Headliners The Aquadolls intrigue me. The band started as the bedroom project of a teenage Melissa Brooks over a decade ago. The band's sound was steeped in the California sunshine with warm pop waves not far from Bleached or Best Coast. Early releases found their way to the once-venerable, now-shuttered Burger Records. Soon bassist Keilah Nina and drummer Jacqueline Proctor cemented Brook's rhythm section, and the trio released handful of singles along with a second album. Nothing about this path is curious. In fact, the band sounded as though they'd be right up my alley. Yet somehow, I had never heard of the band. A quick Google shows the band has performed in Kansas City at least twice before – once on a big tour at Azura Amphitheatre, another as an opener on a package tour at The Truman. A search shows dozens of shows across the country but mostly festivals and large outings. Did the band never play the DIY punk clubs and dive bars in Kansas City? And how did they end up at Encore? Was it the result of formal management? Extreme social media engagement? Alas dear reader, I have no answers, so let's talk about what I do know.
The house music switched abruptly just before 9:30 and "Barbie Girl" by Aqua enveloped the room. I looked up from my book, as the three members of The Aquadolls bounded on to the stage with all the energy of a cheer competition. Then the band launched into "Burn Baby Burn" from its forthcoming third album, Charmed. The guitar tone was gnarly, the bass big, and the drums snappy. Brooks was a bit of a kitten, but the sort that carries a switchblade. You wouldn't want to mess with her. Nina and Proctor offered backing vocals. I was amazed as this version of Aquadolls was straight up garage rock delivered by a trio of tough grrrls. As the set went on, the mood shifted. Slower and less intimidating surf tunes made their appearance – not as exciting, but ever so enjoyable – and then there was the bubble grunge. Bubble grunge is a loosely defined genre consisting of glittery pop songs with bits of '90s angst and loud guitars. A few of the most energetic ones were only steps from the riotous Le Tigre. Brooks has a mighty good scream.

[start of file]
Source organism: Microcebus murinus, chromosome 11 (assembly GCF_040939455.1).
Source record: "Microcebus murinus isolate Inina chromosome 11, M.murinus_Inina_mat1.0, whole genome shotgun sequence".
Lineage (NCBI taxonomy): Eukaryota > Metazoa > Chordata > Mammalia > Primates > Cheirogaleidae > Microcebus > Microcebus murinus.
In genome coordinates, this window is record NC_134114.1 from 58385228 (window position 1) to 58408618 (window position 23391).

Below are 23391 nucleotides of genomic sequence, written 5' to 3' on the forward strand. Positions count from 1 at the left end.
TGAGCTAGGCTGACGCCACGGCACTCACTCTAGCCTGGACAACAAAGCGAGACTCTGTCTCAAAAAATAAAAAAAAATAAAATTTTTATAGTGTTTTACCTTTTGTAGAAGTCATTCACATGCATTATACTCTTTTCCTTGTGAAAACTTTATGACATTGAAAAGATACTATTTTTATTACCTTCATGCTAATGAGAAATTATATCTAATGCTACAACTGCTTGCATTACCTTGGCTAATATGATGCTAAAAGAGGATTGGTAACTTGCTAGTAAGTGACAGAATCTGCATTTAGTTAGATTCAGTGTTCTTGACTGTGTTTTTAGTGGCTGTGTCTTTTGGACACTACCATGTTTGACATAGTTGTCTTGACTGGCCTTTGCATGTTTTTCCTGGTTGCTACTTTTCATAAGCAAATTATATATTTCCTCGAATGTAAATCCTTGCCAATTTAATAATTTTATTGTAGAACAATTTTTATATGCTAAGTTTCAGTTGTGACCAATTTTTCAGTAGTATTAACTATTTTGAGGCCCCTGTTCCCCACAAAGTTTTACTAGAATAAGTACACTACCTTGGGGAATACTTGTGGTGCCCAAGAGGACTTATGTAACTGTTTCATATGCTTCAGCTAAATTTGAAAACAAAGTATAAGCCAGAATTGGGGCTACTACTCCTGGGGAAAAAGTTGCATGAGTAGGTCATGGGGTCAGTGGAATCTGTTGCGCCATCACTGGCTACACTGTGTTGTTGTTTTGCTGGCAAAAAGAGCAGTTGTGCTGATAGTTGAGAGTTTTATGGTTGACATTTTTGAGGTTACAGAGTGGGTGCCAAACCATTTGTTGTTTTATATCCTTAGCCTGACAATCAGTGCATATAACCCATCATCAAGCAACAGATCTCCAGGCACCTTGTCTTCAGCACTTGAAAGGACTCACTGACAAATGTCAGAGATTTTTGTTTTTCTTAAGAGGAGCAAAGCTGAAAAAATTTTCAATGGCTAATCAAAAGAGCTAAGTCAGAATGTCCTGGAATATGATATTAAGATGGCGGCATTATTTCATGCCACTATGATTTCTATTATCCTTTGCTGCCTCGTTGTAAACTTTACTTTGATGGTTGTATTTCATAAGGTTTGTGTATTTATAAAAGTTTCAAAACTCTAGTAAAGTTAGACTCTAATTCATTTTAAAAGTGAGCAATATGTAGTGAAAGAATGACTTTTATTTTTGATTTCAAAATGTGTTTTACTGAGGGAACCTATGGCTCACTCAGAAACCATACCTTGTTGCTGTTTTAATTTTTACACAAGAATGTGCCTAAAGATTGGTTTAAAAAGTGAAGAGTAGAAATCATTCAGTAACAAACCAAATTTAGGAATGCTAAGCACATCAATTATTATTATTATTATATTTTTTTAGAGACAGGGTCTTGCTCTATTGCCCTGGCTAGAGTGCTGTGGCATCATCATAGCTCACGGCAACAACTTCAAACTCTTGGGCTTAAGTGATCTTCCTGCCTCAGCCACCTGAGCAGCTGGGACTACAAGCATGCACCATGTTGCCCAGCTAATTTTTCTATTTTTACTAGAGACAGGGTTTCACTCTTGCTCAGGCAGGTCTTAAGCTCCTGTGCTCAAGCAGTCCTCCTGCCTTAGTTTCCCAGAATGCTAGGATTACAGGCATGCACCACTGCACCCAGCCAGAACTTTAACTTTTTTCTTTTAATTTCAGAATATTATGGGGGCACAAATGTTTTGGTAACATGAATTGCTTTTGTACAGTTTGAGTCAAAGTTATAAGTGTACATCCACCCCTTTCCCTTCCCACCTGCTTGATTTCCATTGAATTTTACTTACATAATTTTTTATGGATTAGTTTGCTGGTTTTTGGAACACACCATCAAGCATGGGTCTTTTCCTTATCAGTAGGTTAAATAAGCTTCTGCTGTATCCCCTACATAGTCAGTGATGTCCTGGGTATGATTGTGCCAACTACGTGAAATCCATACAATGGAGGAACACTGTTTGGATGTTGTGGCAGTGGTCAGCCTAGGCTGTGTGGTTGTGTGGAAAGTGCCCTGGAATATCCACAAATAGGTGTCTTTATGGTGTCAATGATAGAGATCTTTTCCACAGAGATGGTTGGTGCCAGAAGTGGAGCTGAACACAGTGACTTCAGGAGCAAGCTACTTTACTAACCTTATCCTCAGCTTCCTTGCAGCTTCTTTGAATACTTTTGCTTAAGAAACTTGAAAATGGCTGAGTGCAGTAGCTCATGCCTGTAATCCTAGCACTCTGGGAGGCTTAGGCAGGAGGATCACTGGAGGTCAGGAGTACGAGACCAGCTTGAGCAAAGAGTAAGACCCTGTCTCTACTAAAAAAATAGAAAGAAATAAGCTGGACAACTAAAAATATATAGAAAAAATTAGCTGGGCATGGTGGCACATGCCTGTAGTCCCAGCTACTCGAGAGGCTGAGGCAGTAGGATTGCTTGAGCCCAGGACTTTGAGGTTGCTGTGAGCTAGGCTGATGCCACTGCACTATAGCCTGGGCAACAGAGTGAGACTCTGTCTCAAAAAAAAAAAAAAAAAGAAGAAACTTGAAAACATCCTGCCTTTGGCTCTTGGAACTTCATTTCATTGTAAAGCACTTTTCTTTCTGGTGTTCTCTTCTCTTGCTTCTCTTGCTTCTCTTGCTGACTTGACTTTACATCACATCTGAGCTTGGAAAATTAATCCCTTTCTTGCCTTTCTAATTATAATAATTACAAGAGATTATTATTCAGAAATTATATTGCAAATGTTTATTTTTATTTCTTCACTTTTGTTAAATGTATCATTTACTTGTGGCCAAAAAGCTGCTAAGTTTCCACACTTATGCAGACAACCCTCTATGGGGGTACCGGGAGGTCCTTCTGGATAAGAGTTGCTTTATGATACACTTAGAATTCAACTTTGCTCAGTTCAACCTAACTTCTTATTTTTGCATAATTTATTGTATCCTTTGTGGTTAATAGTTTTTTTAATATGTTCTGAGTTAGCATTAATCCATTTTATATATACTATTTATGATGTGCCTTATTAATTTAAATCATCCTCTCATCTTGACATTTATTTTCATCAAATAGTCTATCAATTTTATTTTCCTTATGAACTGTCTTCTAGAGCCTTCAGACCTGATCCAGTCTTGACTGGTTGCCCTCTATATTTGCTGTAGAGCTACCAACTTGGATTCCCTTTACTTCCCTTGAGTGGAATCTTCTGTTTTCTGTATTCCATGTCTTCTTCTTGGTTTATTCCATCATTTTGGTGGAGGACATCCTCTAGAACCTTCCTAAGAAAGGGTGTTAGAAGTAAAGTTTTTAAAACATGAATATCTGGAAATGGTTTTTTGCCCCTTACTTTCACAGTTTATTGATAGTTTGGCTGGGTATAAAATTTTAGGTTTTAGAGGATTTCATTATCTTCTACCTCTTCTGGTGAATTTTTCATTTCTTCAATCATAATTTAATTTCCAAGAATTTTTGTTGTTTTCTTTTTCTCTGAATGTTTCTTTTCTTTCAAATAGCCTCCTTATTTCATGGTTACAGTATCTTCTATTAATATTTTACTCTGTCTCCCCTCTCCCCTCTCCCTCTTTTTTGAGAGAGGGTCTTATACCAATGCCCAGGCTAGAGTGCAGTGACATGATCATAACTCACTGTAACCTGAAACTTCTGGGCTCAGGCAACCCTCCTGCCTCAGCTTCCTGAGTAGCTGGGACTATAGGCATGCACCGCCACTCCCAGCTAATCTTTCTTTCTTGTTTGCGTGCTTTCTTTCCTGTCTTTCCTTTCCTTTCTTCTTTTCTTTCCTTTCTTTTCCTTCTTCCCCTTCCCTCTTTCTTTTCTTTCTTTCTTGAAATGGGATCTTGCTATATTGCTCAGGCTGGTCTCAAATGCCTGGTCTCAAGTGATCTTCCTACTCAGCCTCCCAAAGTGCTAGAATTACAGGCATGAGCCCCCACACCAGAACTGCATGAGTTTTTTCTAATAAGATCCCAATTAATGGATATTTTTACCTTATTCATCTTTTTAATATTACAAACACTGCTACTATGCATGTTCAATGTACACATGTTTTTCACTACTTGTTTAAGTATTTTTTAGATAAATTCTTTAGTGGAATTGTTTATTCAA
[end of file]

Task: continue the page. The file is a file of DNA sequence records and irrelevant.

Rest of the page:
As the band worked through its hour-long set, some of my prejudicial notions were dispelled while others were confirmed. Brooks has a big personality that comes with crocs, pig tails, sunglasses and the determination to put on a show. While the band did have a score of fans in the room, audience participation was just not going to work no matter how hard Brooks tried – and she tried hard. Between songs she and Nina both provided banter, often explaining the intent of songs. "Rich Boyz" came with a long story from Brooks about a girl smashing the windshield of her assailant's car. Nina dedicated that song to all the "bad bitches" in the audience (she made sure to explain "bad bitches" was gender neutral in this context) as well as "anyone who has ever gotten so drunk that they threw up." Later Nina explained "Boys Who Sk8" was both about deserving more than stinky skater boys as romantic partners, and also about wanting to be them because they get all the hotties. Eventually I figured out this was music by and for Zoomers, and I made my retreat to the benches. A few songs later generational differences became a topic again, as the band covered "Take Me Away" as seen in the 2003 Freaky Friday film. Thankfully no body swapping happened – it was a Monday.
After completing their set, the band slipped back to the merch table where nearly everyone in the room now waited in line – there's no clearer sign that the band had put on a good show that satisfied their audience. As I walked home, I reexamined my initial concerns. The room was weird, that's objectively true, but maybe the vibes weren't actually off. Maybe they just were at one of those high frequency that can't be perceived by old guys. That's okay, I had still found a band whose music was great, and the vibes will be perfect when I play the record at home.